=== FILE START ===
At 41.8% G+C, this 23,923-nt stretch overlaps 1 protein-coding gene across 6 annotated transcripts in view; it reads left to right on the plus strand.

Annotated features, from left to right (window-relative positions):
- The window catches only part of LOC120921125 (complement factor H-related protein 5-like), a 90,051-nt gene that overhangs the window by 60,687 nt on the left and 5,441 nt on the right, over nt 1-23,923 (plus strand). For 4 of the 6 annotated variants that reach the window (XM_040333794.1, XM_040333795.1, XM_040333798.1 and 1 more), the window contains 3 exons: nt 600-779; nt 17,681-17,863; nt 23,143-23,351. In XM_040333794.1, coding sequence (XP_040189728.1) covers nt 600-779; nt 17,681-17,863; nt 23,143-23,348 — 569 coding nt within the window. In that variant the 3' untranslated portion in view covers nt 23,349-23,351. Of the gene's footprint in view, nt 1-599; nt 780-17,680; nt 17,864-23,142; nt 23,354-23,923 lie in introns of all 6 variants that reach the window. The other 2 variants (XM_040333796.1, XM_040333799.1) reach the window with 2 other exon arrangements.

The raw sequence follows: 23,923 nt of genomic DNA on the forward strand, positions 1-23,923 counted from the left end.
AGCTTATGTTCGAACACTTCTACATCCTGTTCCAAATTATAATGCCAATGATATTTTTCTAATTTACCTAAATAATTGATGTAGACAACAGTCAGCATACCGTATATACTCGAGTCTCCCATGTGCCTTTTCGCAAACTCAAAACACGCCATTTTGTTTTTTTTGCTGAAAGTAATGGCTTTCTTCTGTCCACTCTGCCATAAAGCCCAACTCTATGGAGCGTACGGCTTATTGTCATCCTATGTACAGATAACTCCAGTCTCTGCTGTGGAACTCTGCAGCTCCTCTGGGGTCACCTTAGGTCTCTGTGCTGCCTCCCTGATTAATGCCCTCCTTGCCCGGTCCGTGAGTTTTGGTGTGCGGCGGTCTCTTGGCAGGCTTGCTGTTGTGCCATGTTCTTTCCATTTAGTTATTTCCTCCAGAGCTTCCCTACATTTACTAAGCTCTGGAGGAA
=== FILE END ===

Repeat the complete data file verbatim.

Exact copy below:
At 41.8% G+C, this 23,923-nt stretch overlaps 1 protein-coding gene across 6 annotated transcripts in view; it reads left to right on the plus strand.

Annotated features, from left to right (window-relative positions):
- The window catches only part of LOC120921125 (complement factor H-related protein 5-like), a 90,051-nt gene that overhangs the window by 60,687 nt on the left and 5,441 nt on the right, over nt 1-23,923 (plus strand). For 4 of the 6 annotated variants that reach the window (XM_040333794.1, XM_040333795.1, XM_040333798.1 and 1 more), the window contains 3 exons: nt 600-779; nt 17,681-17,863; nt 23,143-23,351. In XM_040333794.1, coding sequence (XP_040189728.1) covers nt 600-779; nt 17,681-17,863; nt 23,143-23,348 — 569 coding nt within the window. In that variant the 3' untranslated portion in view covers nt 23,349-23,351. Of the gene's footprint in view, nt 1-599; nt 780-17,680; nt 17,864-23,142; nt 23,354-23,923 lie in introns of all 6 variants that reach the window. The other 2 variants (XM_040333796.1, XM_040333799.1) reach the window with 2 other exon arrangements.

The raw sequence follows: 23,923 nt of genomic DNA on the forward strand, positions 1-23,923 counted from the left end.
AGCTTATGTTCGAACACTTCTACATCCTGTTCCAAATTATAATGCCAATGATATTTTTCTAATTTACCTAAATAATTGATGTAGACAACAGTCAGCATACCGTATATACTCGAGTCTCCCATGTGCCTTTTCGCAAACTCAAAACACGCCATTTTGTTTTTTTTGCTGAAAGTAATGGCTTTCTTCTGTCCACTCTGCCATAAAGCCCAACTCTATGGAGCGTACGGCTTATTGTCATCCTATGTACAGATAACTCCAGTCTCTGCTGTGGAACTCTGCAGCTCCTCTGGGGTCACCTTAGGTCTCTGTGCTGCCTCCCTGATTAATGCCCTCCTTGCCCGGTCCGTGAGTTTTGGTGTGCGGCGGTCTCTTGGCAGGCTTGCTGTTGTGCCATGTTCTTTCCATTTAGTTATTTCCTCCAGAGCTTCCCTACATTTACTAAGCTCTGGAGGAA